Starring: Warwick Davis, Ice-T, Anthony Montgomery
“A friend with weed is a friend indeed, but a friend with gold is the best I’m told.” (Leprechaun, Leprechaun In The Hood)
By the time the Leprechaun series reached its fifth instalment horror’s pint-sized Paddy had already terrorised a young Jennifer Aniston, hunted for a bride, rampaged through Las Vegas and even gone into space. Logic therefore dictated that there was only one place left for him to go – the hood.
It probably goes without saying given the title and the premise, but this film is madder than a caravan filled with seahorses. Rapper-turned-actor Ice-T plays Mack Daddy, a pimp who discovers the Leprechaun in a fossilised state and steals his magic flute, which gives him the ability to enchant anyone who hears it.
In time Mack Daddy becomes a huge rap star thanks to the flute, but when a trio of young up-and-coming rappers ask him for some help and he “disses” them (as the youth of today say) they break into his house, steal the flute, hide out at a drag queen’s house for some reason then use the flute to kick off their own rap career. Oh, and during all this, the Leprechaun’s come out of his stony state and is ready to fuck up whoever has his flute.
Leprechaun In The Hood is a bit of a schizophrenic film. For the most part it’s as cringeworthy as you’d expect, with some truly terrible rhyming lines emerging from the titular titch’s tongue throughout (“look at all these glittering goods, I’ve got more loot than Tiger Woods”) and some horribly unfunny moments like a stereotypical Chinese shopkeeper dancing and “getting down with his bad self”. Yet from time to time, it does hit you with a genuinely funny line that takes you by surprise and makes you question why the film isn’t always this consistent.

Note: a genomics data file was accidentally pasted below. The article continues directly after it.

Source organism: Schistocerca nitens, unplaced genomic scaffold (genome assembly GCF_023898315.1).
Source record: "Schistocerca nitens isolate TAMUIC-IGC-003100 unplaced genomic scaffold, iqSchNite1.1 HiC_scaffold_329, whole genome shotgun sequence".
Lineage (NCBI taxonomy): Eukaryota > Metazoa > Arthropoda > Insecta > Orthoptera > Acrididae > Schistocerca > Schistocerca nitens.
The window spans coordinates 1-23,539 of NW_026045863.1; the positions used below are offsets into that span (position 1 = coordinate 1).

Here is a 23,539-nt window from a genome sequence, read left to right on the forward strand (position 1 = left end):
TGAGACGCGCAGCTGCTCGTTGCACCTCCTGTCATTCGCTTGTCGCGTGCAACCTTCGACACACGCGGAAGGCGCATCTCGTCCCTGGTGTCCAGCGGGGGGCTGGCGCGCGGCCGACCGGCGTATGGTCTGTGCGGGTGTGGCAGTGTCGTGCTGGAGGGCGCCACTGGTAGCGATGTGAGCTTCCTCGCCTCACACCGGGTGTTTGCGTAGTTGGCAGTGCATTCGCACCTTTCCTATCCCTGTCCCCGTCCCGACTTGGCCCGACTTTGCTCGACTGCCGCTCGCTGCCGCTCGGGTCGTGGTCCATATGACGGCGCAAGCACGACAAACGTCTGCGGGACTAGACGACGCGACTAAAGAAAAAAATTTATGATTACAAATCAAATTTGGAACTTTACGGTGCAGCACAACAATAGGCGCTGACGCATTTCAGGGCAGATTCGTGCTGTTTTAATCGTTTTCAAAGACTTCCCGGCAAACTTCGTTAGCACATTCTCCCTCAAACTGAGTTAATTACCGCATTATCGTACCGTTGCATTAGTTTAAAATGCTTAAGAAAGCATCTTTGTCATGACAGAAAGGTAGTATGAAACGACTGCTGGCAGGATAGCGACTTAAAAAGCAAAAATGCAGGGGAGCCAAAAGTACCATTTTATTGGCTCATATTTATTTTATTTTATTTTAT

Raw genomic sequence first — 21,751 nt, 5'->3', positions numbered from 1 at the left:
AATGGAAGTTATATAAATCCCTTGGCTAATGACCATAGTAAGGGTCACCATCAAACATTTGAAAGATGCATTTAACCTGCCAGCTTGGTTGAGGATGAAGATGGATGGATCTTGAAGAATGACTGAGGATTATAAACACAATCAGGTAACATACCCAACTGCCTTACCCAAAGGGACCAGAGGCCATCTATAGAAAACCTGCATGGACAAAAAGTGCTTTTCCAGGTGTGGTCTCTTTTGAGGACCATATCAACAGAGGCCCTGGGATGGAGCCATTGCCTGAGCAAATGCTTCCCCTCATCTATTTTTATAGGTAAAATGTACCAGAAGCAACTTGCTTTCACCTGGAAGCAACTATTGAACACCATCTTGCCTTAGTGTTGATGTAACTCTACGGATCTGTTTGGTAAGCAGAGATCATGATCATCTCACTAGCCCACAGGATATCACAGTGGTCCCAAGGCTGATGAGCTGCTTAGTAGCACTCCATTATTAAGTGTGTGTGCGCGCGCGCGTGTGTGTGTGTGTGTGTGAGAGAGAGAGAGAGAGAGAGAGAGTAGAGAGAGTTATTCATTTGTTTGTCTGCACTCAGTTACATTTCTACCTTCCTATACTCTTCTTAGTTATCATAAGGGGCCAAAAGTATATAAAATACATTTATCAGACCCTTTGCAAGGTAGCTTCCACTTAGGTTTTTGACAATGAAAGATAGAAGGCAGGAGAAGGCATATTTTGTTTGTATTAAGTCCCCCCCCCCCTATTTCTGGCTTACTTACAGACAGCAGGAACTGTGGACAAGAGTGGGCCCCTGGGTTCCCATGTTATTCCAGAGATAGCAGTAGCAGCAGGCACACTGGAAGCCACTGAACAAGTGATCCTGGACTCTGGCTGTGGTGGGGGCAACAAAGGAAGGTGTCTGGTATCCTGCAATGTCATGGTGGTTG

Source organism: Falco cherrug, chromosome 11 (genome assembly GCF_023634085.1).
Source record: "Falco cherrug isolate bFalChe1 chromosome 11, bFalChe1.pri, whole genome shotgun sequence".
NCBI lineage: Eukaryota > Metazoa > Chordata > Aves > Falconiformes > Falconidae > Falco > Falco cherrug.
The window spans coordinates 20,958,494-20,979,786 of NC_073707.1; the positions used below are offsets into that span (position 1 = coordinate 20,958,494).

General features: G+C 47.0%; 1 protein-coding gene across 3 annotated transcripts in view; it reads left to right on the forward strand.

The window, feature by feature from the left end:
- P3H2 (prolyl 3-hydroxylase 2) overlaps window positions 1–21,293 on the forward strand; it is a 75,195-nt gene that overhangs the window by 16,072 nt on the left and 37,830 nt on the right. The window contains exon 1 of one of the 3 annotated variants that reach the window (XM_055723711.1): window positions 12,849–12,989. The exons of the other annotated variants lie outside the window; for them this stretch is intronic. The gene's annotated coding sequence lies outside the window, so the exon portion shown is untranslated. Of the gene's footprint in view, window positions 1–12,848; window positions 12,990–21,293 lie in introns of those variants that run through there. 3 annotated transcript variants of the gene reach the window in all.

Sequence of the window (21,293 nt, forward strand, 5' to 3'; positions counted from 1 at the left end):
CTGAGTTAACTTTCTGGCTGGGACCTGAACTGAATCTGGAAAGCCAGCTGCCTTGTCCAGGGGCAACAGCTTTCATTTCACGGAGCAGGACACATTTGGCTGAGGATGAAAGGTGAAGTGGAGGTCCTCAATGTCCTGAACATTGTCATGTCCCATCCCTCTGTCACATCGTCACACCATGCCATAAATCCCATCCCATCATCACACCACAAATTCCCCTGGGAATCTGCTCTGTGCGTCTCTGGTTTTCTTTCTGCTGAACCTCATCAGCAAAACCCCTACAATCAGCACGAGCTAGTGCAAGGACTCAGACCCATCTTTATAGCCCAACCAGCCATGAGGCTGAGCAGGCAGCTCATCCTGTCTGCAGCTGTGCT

Ultimately the bad outweighs the good, and while the film’s clearly meant to be cheesy sometimes it just gets so bad that you can’t help but shake your head. A completely random and pointless cameo from Coolio (who doesn’t even say anything) is bewildering rather than bedazzling, and the rap during the end credits, in which the Leprechaun himself and three tone-deaf hoes chant “Lep in the hood come to do no good” has to be one of the most painful sequences in cinematic history.
Still, as long as you go in expecting pure cheese (and how could you not, bearing in mind what it’s called) then Leprechaun In The Hood will satisfy to a degree. It’s definitely not going to end up in your top fifty horror films list (or even your top ten killer midgets list) but it’s odd enough to keep you entertained for a while.
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